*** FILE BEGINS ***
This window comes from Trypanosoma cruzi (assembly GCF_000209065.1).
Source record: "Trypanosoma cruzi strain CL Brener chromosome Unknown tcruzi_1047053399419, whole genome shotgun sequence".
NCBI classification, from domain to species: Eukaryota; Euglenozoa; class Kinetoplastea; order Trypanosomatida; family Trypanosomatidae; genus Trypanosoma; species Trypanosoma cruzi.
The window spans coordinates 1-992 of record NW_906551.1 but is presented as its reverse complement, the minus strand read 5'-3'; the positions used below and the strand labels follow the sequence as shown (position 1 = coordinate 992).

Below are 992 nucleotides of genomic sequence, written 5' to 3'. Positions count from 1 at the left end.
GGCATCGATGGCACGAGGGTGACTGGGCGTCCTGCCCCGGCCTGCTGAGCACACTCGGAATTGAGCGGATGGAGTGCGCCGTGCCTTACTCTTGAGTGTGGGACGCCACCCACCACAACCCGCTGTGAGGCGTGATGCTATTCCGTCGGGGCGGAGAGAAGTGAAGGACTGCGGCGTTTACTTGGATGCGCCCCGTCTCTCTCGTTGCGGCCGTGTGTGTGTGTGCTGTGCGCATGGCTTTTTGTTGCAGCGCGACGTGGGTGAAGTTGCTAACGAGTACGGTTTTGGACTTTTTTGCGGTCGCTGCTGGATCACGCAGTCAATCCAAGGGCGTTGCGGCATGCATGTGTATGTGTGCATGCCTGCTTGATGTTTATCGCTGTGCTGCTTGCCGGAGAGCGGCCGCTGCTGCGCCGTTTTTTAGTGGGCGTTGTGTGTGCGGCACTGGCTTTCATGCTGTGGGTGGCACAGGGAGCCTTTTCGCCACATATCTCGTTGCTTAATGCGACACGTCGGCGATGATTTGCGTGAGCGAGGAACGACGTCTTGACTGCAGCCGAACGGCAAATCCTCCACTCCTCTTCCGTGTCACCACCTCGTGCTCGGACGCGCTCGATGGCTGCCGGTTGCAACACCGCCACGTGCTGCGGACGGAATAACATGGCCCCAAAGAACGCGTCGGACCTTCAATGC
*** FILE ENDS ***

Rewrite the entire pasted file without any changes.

This window comes from Trypanosoma cruzi (assembly GCF_000209065.1).
Source record: "Trypanosoma cruzi strain CL Brener chromosome Unknown tcruzi_1047053399419, whole genome shotgun sequence".
NCBI classification, from domain to species: Eukaryota; Euglenozoa; class Kinetoplastea; order Trypanosomatida; family Trypanosomatidae; genus Trypanosoma; species Trypanosoma cruzi.
The window spans coordinates 1-992 of record NW_906551.1 but is presented as its reverse complement, the minus strand read 5'-3'; the positions used below and the strand labels follow the sequence as shown (position 1 = coordinate 992).

Below are 992 nucleotides of genomic sequence, written 5' to 3'. Positions count from 1 at the left end.
GGCATCGATGGCACGAGGGTGACTGGGCGTCCTGCCCCGGCCTGCTGAGCACACTCGGAATTGAGCGGATGGAGTGCGCCGTGCCTTACTCTTGAGTGTGGGACGCCACCCACCACAACCCGCTGTGAGGCGTGATGCTATTCCGTCGGGGCGGAGAGAAGTGAAGGACTGCGGCGTTTACTTGGATGCGCCCCGTCTCTCTCGTTGCGGCCGTGTGTGTGTGTGCTGTGCGCATGGCTTTTTGTTGCAGCGCGACGTGGGTGAAGTTGCTAACGAGTACGGTTTTGGACTTTTTTGCGGTCGCTGCTGGATCACGCAGTCAATCCAAGGGCGTTGCGGCATGCATGTGTATGTGTGCATGCCTGCTTGATGTTTATCGCTGTGCTGCTTGCCGGAGAGCGGCCGCTGCTGCGCCGTTTTTTAGTGGGCGTTGTGTGTGCGGCACTGGCTTTCATGCTGTGGGTGGCACAGGGAGCCTTTTCGCCACATATCTCGTTGCTTAATGCGACACGTCGGCGATGATTTGCGTGAGCGAGGAACGACGTCTTGACTGCAGCCGAACGGCAAATCCTCCACTCCTCTTCCGTGTCACCACCTCGTGCTCGGACGCGCTCGATGGCTGCCGGTTGCAACACCGCCACGTGCTGCGGACGGAATAACATGGCCCCAAAGAACGCGTCGGACCTTCAATGC